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The described embodiments relate generally to utilizing a wireless power transmission in a portable computing environment.
Historically, transferring power wirelessly has been successful for fairly limited applications. In particular, only those applications where a wireless power source and a wireless power receiver are located very close to each other have been successful. In this arrangement, the wireless power source and the wireless power receiver are typically coupled inductively by way of a magnetic field that can entangle both the power source and receiver. Although well suited for applications requiring relatively low power (on the order of mW), this same process is not suitable for those applications requiring either more power (on the order of at least a few watts to hundreds of watts) or where the power source and power receiver are located further apart from each other, such as a few inches to a few feet.
However, it has been discovered (see “Efficient wireless non-radiative mid-range energy transfer” by Karalis et al., Annals of Physics 323 (2008) pgs. 34-38) that useable power can be transferred wirelessly from a power source to a receiver located within a distance referred to as a near field. By near field it is meant that within a distance a few times larger than that of both objects involved in the transfer (about one meter or so for most applications) a relatively large amount of power (at least on the order of a few watts) can be transferred between a wireless source device and a receiver with an acceptable efficiency. In this way, a realistic and practical approach to wireless transferring useable amounts of power over distances suitable for limited applications can be realized. Typically, each battery powered device such as a wireless electronic device requires its own charger and power source, which is usually an alternating current (AC) power outlet. Such a wired configuration becomes unwieldy when many devices need charging.
Various over-the-air or wireless power transmission between a transmitter and a receiver coupled to the electronic device to be charged have been carried out that generally fall into two categories. One category is based on the coupling of plane wave radiation between a transmit antenna and a receive antenna on the device to be charged. The receive antenna collects the radiated power and rectifies it for charging the battery. Antennas are generally of resonant length in order to improve the coupling efficiency. This approach suffers from the fact that the power coupling falls off quickly with distance between the antennas, so charging over reasonable distances (e.g., less than 1 to 2 meters) becomes difficult.
Other techniques rely upon inductive coupling between a transmit antenna embedded, for example, in a “charging” mat or surface and a receive antenna (plus a rectifying circuit) embedded in the electronic device to be charged. This approach has the disadvantage that the spacing between transmit and receive antennas must be very close (e.g., within thousandths of meters). Though this approach does have the capability to simultaneously charge multiple devices in the same area, this area is typically very small and requires the user to accurately locate the devices to a specific area.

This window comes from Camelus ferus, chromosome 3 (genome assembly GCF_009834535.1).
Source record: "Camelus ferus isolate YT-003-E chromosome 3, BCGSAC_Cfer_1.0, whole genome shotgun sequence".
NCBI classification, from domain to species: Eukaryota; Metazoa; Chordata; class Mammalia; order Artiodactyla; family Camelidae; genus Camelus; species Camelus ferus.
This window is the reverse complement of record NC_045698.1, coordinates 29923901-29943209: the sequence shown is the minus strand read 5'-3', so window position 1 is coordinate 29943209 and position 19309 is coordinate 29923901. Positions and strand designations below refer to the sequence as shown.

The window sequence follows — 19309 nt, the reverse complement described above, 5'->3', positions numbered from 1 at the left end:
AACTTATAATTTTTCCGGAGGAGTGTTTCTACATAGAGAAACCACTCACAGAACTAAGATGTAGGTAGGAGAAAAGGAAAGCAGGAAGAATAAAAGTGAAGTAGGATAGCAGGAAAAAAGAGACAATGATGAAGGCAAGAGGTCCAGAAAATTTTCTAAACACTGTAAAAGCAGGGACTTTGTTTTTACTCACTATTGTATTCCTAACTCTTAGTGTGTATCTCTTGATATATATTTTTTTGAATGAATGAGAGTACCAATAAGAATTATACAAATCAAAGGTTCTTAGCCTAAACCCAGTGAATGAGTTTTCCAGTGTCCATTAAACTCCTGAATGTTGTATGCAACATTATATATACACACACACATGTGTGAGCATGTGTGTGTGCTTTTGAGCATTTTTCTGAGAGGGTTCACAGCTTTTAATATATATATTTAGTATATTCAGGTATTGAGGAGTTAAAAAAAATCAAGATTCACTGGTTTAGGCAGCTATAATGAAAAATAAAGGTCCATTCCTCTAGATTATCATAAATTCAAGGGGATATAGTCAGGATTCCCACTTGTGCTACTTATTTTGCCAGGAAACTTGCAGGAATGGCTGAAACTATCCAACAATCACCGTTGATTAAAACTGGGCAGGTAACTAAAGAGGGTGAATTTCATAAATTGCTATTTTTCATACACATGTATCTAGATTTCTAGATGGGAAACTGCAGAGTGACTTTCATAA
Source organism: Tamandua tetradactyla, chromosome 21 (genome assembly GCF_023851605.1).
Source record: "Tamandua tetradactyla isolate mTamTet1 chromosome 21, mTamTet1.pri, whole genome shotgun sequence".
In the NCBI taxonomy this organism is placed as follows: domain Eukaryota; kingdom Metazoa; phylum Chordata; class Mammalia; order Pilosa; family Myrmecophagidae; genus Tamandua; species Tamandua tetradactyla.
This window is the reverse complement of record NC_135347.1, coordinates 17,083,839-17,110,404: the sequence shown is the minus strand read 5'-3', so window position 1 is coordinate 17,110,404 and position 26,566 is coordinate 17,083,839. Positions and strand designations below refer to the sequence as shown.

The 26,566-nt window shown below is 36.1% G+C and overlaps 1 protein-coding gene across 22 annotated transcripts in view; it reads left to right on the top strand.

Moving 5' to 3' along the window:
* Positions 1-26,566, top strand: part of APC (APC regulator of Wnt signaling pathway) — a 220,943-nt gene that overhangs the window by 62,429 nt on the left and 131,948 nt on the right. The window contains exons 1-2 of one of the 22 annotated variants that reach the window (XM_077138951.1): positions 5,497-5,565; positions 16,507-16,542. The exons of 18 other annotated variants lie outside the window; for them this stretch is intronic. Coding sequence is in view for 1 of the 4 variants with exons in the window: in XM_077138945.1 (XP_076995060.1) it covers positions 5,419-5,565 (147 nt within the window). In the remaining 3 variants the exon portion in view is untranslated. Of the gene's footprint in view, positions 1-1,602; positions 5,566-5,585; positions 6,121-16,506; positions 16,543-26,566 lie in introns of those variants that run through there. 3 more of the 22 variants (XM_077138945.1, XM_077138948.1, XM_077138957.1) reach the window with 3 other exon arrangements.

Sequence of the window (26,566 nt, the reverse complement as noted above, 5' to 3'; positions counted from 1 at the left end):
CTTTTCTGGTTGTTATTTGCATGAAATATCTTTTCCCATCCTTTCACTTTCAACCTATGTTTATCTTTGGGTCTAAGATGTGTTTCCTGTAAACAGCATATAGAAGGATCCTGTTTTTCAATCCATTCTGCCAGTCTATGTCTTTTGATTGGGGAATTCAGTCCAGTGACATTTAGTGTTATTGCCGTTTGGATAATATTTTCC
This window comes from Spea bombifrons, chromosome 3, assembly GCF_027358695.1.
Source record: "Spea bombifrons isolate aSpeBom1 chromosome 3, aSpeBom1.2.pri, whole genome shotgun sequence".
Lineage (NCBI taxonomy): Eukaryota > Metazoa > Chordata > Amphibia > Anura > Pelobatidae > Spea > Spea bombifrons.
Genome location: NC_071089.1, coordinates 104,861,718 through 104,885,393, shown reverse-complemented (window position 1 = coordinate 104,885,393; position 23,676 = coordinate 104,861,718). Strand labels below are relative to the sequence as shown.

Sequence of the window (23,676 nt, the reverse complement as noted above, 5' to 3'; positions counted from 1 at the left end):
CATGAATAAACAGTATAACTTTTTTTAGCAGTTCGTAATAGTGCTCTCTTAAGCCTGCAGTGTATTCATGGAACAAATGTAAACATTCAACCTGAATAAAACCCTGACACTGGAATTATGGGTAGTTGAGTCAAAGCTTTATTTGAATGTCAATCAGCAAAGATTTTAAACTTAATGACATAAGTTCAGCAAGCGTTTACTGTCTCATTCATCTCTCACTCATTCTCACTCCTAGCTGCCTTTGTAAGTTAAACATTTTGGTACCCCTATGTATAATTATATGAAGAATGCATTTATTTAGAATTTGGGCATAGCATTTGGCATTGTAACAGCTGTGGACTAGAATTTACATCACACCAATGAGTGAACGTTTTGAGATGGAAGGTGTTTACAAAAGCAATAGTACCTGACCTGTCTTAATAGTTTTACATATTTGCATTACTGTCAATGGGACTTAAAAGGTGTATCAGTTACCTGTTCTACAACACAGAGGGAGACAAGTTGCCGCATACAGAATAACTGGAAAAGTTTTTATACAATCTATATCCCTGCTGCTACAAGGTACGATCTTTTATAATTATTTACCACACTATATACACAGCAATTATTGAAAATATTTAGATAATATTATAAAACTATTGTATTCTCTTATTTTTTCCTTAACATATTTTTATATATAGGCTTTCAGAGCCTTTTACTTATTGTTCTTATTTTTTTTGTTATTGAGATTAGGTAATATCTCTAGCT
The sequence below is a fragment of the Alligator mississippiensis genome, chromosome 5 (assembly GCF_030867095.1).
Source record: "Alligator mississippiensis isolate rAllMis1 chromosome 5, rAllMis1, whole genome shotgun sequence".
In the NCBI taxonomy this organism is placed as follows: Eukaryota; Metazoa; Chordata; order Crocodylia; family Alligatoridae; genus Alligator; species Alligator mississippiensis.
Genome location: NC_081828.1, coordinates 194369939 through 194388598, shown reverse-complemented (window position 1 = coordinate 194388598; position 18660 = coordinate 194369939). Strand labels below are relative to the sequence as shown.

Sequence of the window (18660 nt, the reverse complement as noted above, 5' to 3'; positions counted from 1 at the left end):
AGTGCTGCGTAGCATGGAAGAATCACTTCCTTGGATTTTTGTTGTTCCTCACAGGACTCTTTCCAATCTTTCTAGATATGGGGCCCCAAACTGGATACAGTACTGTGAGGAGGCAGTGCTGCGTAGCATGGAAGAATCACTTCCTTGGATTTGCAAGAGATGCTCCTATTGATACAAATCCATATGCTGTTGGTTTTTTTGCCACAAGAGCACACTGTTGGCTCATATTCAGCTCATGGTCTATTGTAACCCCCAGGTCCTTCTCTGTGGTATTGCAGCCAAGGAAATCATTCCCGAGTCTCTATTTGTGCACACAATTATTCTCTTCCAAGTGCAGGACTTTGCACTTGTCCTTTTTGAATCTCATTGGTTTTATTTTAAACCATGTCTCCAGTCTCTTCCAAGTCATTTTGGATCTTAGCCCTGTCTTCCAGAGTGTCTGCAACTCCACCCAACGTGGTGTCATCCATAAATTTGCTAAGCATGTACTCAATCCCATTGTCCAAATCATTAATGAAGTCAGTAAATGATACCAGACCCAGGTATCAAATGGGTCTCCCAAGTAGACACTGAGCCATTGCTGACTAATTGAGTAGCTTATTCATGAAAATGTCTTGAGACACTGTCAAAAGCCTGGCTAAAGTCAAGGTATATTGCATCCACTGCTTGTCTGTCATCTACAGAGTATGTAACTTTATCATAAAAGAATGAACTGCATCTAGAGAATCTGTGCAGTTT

With wireless power transmission there is a need for apparatuses and methods for transmitting and relaying wireless power at varying power levels and multiplexed times to increase power transmission efficiency.
Furthermore, what is desired are methods, systems, and apparatus for efficient and user friendly interaction between peripheral devices in a wirelessly powered local computing environment. In particular, in order to enhance the user's experience and provide efficient power utilization, cooperation between the plurality of peripheral devices in the context of the wireless power environment is desired.
The present invention provides a system and method for utilizing wireless near field magnetic resonance (NFMR) power transmission in a computing environment.
In various embodiments, methods, systems, and apparatus for interacting between a plurality of peripheral devices receiving power wirelessly from a wireless power supply is described. In one embodiment, a virtual charging area can be created. The virtual charging area can extend to about one (1) meter from a central station that incorporates a NFMR power supply. The virtual charging area can define a region in which suitably configured peripheral devices, such as a mouse, keyboard, and so on can receive power by way of a NFMR channel formed between the NFRM power supply and a NFMR resonator circuit included in the peripheral device. In this way, when both the NFMR power supply and the NFMR resonator circuit are tuned to each other, then useable power can be transferred over a power conduction channel formed between the two resonant devices.
In some embodiments, at least one of the peripheral devices can have a tunable resonator circuit having at least one circuit element (such as a resistor, inductor, or capacitor) having a value that can be changed. In this way, the tunable resonator circuit can be de-coupled from the NFMR power supply by de-tuning the tunable resonator circuit in relation to the resonance frequency of the NFMR power supply. In this way, the effective Q value of the tunable circuit is reduced to the point that essentially no power is transferred. In one embodiment, at least one of the plurality of peripheral devices can include a secondary NFMR resonator circuit adapted to re-resonant power to another one of the plurality of peripheral devices by establishing a NFMR channel to the other peripheral device over which useable power can be transferred. In some embodiments, the NFMR power supply can eliminate any voids in the virtual charging area by modifying resonance characteristics such as frequency.